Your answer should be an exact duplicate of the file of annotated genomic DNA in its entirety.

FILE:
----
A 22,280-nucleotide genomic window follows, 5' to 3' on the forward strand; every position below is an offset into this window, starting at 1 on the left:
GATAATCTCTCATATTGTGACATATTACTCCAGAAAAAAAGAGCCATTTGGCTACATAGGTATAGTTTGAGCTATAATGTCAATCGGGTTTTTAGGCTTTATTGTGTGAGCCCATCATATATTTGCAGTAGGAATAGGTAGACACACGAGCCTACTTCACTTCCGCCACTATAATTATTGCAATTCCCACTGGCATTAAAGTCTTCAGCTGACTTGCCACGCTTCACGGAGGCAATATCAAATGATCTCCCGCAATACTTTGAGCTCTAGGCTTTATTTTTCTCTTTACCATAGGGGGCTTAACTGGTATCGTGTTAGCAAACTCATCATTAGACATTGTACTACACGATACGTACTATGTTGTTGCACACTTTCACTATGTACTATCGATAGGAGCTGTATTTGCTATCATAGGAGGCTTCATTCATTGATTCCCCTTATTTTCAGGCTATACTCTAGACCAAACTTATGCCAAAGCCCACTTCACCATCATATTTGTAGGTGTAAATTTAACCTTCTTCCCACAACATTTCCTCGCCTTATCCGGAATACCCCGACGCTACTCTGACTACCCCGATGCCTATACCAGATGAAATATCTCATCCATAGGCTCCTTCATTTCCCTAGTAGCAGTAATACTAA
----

A 22,280-nucleotide genomic window follows, 5' to 3' on the forward strand; every position below is an offset into this window, starting at 1 on the left:
GATAATCTCTCATATTGTGACATATTACTCCAGAAAAAAAGAGCCATTTGGCTACATAGGTATAGTTTGAGCTATAATGTCAATCGGGTTTTTAGGCTTTATTGTGTGAGCCCATCATATATTTGCAGTAGGAATAGGTAGACACACGAGCCTACTTCACTTCCGCCACTATAATTATTGCAATTCCCACTGGCATTAAAGTCTTCAGCTGACTTGCCACGCTTCACGGAGGCAATATCAAATGATCTCCCGCAATACTTTGAGCTCTAGGCTTTATTTTTCTCTTTACCATAGGGGGCTTAACTGGTATCGTGTTAGCAAACTCATCATTAGACATTGTACTACACGATACGTACTATGTTGTTGCACACTTTCACTATGTACTATCGATAGGAGCTGTATTTGCTATCATAGGAGGCTTCATTCATTGATTCCCCTTATTTTCAGGCTATACTCTAGACCAAACTTATGCCAAAGCCCACTTCACCATCATATTTGTAGGTGTAAATTTAACCTTCTTCCCACAACATTTCCTCGCCTTATCCGGAATACCCCGACGCTACTCTGACTACCCCGATGCCTATACCAGATGAAATATCTCATCCATAGGCTCCTTCATTTCCCTAGTAGCAGTAATACTAA